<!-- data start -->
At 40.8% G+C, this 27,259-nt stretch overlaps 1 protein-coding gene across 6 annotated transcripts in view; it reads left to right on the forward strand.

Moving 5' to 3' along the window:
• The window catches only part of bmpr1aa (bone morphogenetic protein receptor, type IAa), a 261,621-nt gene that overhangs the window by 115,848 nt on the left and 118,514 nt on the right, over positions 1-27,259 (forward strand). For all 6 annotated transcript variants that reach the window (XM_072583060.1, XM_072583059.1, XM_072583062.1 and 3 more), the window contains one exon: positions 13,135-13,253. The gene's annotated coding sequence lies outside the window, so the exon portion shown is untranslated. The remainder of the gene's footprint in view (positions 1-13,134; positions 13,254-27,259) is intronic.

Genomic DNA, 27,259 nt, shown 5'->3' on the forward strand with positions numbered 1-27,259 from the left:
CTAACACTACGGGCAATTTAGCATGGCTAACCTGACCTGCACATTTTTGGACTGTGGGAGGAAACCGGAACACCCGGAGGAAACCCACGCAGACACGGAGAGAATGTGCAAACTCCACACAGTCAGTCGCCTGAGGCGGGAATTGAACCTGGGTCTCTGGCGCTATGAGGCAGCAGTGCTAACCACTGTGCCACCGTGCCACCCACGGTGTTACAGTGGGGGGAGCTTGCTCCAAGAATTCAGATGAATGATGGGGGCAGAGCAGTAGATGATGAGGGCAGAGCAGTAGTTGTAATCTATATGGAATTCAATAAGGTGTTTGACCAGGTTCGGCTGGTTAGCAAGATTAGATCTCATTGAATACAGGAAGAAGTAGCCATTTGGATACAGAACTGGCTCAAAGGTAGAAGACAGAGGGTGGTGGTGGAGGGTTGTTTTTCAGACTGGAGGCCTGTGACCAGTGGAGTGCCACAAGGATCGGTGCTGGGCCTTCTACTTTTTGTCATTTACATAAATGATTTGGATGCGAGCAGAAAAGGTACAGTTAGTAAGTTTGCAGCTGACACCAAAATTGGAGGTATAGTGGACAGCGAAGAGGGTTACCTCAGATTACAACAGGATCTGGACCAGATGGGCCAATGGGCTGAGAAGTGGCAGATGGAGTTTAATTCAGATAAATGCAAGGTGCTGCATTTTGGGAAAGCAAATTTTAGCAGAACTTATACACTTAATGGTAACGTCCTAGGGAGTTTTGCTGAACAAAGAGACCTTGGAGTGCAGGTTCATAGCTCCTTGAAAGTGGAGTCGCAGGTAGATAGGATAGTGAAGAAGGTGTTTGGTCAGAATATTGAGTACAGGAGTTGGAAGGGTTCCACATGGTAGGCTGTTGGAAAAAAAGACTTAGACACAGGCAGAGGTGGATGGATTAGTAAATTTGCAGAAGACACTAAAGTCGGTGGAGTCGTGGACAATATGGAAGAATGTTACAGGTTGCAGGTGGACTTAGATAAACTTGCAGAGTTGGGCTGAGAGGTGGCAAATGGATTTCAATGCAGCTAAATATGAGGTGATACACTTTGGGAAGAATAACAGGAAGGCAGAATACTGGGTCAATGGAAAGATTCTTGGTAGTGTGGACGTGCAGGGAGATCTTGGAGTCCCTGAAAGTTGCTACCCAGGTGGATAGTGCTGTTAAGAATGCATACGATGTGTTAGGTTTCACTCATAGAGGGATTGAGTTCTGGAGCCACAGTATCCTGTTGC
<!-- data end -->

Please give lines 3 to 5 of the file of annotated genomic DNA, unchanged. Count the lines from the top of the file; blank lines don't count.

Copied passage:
• The window catches only part of bmpr1aa (bone morphogenetic protein receptor, type IAa), a 261,621-nt gene that overhangs the window by 115,848 nt on the left and 118,514 nt on the right, over positions 1-27,259 (forward strand). For all 6 annotated transcript variants that reach the window (XM_072583060.1, XM_072583059.1, XM_072583062.1 and 3 more), the window contains one exon: positions 13,135-13,253. The gene's annotated coding sequence lies outside the window, so the exon portion shown is untranslated. The remainder of the gene's footprint in view (positions 1-13,134; positions 13,254-27,259) is intronic.

Genomic DNA, 27,259 nt, shown 5'->3' on the forward strand with positions numbered 1-27,259 from the left:
CTAACACTACGGGCAATTTAGCATGGCTAACCTGACCTGCACATTTTTGGACTGTGGGAGGAAACCGGAACACCCGGAGGAAACCCACGCAGACACGGAGAGAATGTGCAAACTCCACACAGTCAGTCGCCTGAGGCGGGAATTGAACCTGGGTCTCTGGCGCTATGAGGCAGCAGTGCTAACCACTGTGCCACCGTGCCACCCACGGTGTTACAGTGGGGGGAGCTTGCTCCAAGAATTCAGATGAATGATGGGGGCAGAGCAGTAGATGATGAGGGCAGAGCAGTAGTTGTAATCTATATGGAATTCAATAAGGTGTTTGACCAGGTTCGGCTGGTTAGCAAGATTAGATCTCATTGAATACAGGAAGAAGTAGCCATTTGGATACAGAACTGGCTCAAAGGTAGAAGACAGAGGGTGGTGGTGGAGGGTTGTTTTTCAGACTGGAGGCCTGTGACCAGTGGAGTGCCACAAGGATCGGTGCTGGGCCTTCTACTTTTTGTCATTTACATAAATGATTTGGATGCGAGCAGAAAAGGTACAGTTAGTAAGTTTGCAGCTGACACCAAAATTGGAGGTATAGTGGACAGCGAAGAGGGTTACCTCAGATTACAACAGGATCTGGACCAGATGGGCCAATGGGCTGAGAAGTGGCAGATGGAGTTTAATTCAGATAAATGCAAGGTGCTGCATTTTGGGAAAGCAAATTTTAGCAGAACTTATACACTTAATGGTAACGTCCTAGGGAGTTTTGCTGAACAAAGAGACCTTGGAGTGCAGGTTCATAGCTCCTTGAAAGTGGAGTCGCAGGTAGATAGGATAGTGAAGAAGGTGTTTGGTCAGAATATTGAGTACAGGAGTTGGAAGGGTTCCACATGGTAGGCTGTTGGAAAAAAAGACTTAGACACAGGCAGAGGTGGATGGATTAGTAAATTTGCAGAAGACACTAAAGTCGGTGGAGTCGTGGACAATATGGAAGAATGTTACAGGTTGCAGGTGGACTTAGATAAACTTGCAGAGTTGGGCTGAGAGGTGGCAAATGGATTTCAATGCAGCTAAATATGAGGTGATACACTTTGGGAAGAATAACAGGAAGGCAGAATACTGGGTCAATGGAAAGATTCTTGGTAGTGTGGACGTGCAGGGAGATCTTGGAGTCCCTGAAAGTTGCTACCCAGGTGGATAGTGCTGTTAAGAATGCATACGATGTGTTAGGTTTCACTCATAGAGGGATTGAGTTCTGGAGCCACAGTATCCTGTTGC